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Pompeii - 'The Secret Sessions' http://rocktopia.co.uk/media/reviews/photos/thumbnail/200x200s/cd/a2/e1/pompeii-the-secret-sessions-20-1544216425.jpg Hot

Added by Central Electronic Brain     December 07, 2018    
 
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A good, solid album with a guest list to die for, so it's very strange as to why this was never released back in the day.

The term super-group has been bandied around for years with record companies bringing together so-called stars to record what could be the ultimate release. Very few seem to work, which is probably down to the egos of the respective band members. With that said, who are Pompeii and how does super-group fit into the equation? The leader of the band is Corky Laing, the former drummer of Mountain, who joined forces with a certain Ian Hunter to write songs for the project; the final pieces of the jigsaw were the recruitment of bassist Felix Pappalardi and legendary guitarist Mick Ronson. The Elektra/Asylum record company brought in superstar producer Bob Ezrin and 'The Secret Sessions' was born. The list of guest musos for the project reads like a who's who of seventies Rock music and includes Eric Clapton, Todd Rundgren and Leslie West, to name but a few.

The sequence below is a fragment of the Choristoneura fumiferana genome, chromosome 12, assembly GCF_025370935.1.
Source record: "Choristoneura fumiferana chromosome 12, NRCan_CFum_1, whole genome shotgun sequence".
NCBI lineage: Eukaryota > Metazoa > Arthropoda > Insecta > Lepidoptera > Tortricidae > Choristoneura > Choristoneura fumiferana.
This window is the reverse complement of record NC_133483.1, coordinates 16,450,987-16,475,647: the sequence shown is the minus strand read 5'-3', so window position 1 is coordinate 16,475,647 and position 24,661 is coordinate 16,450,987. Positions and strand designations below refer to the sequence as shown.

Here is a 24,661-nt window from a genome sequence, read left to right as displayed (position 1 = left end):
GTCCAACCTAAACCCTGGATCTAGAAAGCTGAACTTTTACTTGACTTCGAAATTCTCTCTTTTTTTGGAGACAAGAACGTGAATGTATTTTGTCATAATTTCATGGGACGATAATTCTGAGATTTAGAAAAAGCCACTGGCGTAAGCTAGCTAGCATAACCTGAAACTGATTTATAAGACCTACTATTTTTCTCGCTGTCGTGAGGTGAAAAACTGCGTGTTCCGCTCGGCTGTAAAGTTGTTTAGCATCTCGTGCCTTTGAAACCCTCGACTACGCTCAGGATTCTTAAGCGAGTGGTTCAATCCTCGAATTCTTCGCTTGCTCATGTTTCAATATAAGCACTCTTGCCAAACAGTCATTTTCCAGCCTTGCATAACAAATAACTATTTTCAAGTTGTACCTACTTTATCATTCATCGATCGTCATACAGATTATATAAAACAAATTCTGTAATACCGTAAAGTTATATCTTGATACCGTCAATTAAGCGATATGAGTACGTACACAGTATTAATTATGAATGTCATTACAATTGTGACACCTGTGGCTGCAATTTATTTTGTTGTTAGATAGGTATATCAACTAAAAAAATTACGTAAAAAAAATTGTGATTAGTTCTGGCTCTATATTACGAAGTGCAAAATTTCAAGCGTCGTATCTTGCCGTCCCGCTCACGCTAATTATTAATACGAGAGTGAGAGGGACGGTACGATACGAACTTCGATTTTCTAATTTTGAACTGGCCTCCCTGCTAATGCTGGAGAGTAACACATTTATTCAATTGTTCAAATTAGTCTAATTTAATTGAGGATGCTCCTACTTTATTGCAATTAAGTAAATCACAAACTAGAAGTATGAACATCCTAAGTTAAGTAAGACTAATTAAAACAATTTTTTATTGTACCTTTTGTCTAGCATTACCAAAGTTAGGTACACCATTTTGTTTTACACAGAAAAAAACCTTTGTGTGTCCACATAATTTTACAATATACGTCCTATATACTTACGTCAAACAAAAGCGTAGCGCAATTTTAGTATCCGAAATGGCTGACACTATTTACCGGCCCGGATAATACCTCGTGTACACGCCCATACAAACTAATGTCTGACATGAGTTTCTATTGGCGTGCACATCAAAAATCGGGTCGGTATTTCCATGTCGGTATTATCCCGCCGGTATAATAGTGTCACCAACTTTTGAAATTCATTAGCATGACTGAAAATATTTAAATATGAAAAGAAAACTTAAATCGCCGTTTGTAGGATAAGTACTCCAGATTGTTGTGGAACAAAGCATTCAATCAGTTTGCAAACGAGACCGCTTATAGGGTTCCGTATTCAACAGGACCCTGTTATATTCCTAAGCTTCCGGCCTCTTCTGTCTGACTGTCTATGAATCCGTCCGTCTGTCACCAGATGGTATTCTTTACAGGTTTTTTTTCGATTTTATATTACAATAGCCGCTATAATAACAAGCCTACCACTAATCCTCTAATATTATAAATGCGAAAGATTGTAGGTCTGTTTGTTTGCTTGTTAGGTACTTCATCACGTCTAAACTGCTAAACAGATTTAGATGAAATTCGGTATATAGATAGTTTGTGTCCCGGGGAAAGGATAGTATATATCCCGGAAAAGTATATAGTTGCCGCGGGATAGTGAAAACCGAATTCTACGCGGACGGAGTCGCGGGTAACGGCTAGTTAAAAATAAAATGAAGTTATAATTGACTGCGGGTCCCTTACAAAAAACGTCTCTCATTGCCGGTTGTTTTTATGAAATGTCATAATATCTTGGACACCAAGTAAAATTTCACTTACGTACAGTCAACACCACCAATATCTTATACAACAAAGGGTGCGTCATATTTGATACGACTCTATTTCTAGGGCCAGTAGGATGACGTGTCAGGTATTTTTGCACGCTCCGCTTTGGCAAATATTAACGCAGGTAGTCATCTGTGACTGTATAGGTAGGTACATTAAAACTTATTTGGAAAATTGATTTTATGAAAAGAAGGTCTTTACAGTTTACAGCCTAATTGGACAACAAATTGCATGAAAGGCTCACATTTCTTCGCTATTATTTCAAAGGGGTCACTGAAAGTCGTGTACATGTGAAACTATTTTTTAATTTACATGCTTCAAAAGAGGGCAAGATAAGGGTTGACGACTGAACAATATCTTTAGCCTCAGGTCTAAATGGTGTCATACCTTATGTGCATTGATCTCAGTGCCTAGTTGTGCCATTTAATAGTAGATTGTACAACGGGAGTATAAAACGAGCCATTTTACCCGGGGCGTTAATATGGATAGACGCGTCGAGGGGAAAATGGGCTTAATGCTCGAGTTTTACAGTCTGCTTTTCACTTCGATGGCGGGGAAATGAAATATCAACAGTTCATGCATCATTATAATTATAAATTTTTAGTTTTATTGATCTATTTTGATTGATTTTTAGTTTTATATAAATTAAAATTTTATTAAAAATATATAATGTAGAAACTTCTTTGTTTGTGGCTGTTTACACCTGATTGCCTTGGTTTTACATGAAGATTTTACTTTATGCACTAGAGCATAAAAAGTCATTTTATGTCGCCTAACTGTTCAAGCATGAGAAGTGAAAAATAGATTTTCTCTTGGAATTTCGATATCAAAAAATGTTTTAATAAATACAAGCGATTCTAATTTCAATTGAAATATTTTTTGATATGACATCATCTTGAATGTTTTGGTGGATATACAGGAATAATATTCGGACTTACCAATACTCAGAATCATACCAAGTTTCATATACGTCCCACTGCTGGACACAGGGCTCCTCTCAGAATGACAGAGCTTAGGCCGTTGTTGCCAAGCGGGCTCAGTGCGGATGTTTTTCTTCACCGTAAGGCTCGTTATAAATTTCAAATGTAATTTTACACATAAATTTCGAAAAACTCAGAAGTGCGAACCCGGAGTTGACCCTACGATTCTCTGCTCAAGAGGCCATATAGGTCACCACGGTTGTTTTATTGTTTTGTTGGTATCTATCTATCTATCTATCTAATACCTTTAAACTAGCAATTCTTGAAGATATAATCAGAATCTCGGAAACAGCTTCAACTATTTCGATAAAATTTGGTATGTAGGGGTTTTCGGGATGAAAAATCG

The album kicks off with 'Easy Money', a rambling tale of working girls which shows its age and style, but is performed with the class that you would expect given the talent involved. The songs have an ambience of the time and it's a shame that these have been kept hidden away for almost forty years. Other quality songs include The Rolling Stones-esque 'Silent Movie' with its harmonica and piano interludes and it's a real foot-tapper.



The hard part about the album is keeping up with the guest list of players and alternate vocal styles between songs. 'Just When I Needed You Most' is a slow meandering ballad which twelve months later was re-recorded by Randy Van Warmer and became a Number One hit single in the USA.

Last year Corky got together a new incarnation of the band and re-recorded four of the tracks which are only available via digital download; these have a slightly crisper sound to them. The songs have aged well, but are they relevant today? For the nostalgia factor, I would say yes. It is a good, solid album with a guest list to die for, so it's very strange as to why this was never released back in the day. Perhaps it could be put down to the Punk explosion; after all, did the world need another dinosaur Rock group? Probably not. Like the real Pompeii, it was buried for years only to be rediscovered for a new generation.

Mark Donnelly

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